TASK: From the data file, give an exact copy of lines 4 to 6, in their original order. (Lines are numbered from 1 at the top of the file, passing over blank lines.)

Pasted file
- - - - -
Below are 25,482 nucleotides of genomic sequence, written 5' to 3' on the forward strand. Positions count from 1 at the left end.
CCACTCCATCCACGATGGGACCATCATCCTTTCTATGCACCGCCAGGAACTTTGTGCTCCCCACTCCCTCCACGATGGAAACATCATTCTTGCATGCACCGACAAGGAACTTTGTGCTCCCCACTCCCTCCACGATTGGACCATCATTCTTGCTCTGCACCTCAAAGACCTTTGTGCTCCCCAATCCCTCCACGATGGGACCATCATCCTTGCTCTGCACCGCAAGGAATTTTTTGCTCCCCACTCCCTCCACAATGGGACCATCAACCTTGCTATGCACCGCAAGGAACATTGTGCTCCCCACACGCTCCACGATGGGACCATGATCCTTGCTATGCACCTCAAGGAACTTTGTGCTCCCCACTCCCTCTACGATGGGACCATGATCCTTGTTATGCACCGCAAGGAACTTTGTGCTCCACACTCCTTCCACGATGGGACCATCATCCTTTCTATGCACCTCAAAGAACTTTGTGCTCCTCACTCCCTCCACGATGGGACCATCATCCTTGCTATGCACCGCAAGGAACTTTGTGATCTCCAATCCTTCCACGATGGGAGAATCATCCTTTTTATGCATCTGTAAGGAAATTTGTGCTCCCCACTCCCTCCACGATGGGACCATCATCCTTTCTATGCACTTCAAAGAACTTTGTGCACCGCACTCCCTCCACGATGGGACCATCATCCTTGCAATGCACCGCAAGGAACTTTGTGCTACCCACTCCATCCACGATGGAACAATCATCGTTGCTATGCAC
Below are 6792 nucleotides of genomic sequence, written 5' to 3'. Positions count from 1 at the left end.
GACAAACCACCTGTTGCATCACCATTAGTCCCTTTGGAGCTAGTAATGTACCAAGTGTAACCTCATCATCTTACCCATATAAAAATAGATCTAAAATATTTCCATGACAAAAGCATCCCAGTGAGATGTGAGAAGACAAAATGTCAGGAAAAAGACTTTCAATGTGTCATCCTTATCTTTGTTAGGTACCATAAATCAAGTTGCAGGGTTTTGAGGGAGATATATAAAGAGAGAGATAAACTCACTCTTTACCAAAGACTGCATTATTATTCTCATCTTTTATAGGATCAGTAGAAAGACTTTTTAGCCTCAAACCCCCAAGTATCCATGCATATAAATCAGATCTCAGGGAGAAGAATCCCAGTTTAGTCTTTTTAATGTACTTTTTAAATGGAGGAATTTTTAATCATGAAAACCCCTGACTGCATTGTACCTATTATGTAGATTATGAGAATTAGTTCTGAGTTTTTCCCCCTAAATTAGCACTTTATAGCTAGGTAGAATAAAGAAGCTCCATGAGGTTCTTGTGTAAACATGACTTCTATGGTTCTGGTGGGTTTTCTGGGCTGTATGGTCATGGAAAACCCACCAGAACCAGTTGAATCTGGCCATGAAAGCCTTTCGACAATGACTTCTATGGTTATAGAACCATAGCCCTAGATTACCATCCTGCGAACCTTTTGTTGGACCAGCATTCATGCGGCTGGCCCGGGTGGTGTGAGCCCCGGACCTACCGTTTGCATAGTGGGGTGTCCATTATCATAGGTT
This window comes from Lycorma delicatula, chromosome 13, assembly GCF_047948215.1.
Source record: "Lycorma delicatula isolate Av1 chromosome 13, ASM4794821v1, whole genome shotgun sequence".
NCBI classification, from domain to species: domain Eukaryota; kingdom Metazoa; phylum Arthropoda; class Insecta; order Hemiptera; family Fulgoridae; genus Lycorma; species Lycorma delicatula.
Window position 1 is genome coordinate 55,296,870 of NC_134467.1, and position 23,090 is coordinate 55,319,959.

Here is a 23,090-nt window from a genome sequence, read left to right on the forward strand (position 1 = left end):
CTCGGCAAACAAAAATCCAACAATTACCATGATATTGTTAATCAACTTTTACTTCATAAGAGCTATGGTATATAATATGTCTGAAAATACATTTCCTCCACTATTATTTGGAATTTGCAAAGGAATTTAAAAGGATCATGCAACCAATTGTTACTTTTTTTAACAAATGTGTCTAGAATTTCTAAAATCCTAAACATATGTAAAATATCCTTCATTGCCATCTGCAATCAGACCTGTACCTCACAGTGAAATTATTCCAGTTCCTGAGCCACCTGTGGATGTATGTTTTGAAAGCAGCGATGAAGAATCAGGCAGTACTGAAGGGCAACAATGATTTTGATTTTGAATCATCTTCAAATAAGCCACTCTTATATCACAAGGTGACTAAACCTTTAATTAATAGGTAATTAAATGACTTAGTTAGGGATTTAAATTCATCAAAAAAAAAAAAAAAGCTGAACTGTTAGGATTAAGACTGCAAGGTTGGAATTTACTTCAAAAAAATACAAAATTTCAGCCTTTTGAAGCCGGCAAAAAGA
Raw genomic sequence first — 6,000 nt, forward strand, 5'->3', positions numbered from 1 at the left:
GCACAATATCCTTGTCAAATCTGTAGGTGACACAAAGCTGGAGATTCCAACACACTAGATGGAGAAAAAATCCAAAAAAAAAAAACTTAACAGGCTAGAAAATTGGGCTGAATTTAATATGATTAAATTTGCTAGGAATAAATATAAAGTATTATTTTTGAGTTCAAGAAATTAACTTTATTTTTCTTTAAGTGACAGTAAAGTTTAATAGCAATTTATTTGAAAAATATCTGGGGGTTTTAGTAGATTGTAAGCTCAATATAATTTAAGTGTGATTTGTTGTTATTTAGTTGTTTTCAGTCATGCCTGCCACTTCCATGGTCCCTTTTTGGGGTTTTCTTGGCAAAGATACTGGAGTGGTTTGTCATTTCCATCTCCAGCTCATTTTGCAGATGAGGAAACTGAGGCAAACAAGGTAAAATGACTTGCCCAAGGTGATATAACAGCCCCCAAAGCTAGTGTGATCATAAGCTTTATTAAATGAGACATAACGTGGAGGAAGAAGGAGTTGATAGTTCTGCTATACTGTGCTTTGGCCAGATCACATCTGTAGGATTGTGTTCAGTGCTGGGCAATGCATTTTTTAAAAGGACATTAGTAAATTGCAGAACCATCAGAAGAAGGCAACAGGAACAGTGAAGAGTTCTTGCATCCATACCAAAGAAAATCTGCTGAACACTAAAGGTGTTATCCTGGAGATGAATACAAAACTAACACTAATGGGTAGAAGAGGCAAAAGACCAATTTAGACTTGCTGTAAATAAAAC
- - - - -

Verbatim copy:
GACAAACCACCTGTTGCATCACCATTAGTCCCTTTGGAGCTAGTAATGTACCAAGTGTAACCTCATCATCTTACCCATATAAAAATAGATCTAAAATATTTCCATGACAAAAGCATCCCAGTGAGATGTGAGAAGACAAAATGTCAGGAAAAAGACTTTCAATGTGTCATCCTTATCTTTGTTAGGTACCATAAATCAAGTTGCAGGGTTTTGAGGGAGATATATAAAGAGAGAGATAAACTCACTCTTTACCAAAGACTGCATTATTATTCTCATCTTTTATAGGATCAGTAGAAAGACTTTTTAGCCTCAAACCCCCAAGTATCCATGCATATAAATCAGATCTCAGGGAGAAGAATCCCAGTTTAGTCTTTTTAATGTACTTTTTAAATGGAGGAATTTTTAATCATGAAAACCCCTGACTGCATTGTACCTATTATGTAGATTATGAGAATTAGTTCTGAGTTTTTCCCCCTAAATTAGCACTTTATAGCTAGGTAGAATAAAGAAGCTCCATGAGGTTCTTGTGTAAACATGACTTCTATGGTTCTGGTGGGTTTTCTGGGCTGTATGGTCATGGAAAACCCACCAGAACCAGTTGAATCTGGCCATGAAAGCCTTTCGACAATGACTTCTATGGTTATAGAACCATAGCCCTAGATTACCATCCTGCGAACCTTTTGTTGGACCAGCATTCATGCGGCTGGCCCGGGTGGTGTGAGCCCCGGACCTACCGTTTGCATAGTGGGGTGTCCATTATCATAGGTT
This window comes from Lycorma delicatula, chromosome 13, assembly GCF_047948215.1.
Source record: "Lycorma delicatula isolate Av1 chromosome 13, ASM4794821v1, whole genome shotgun sequence".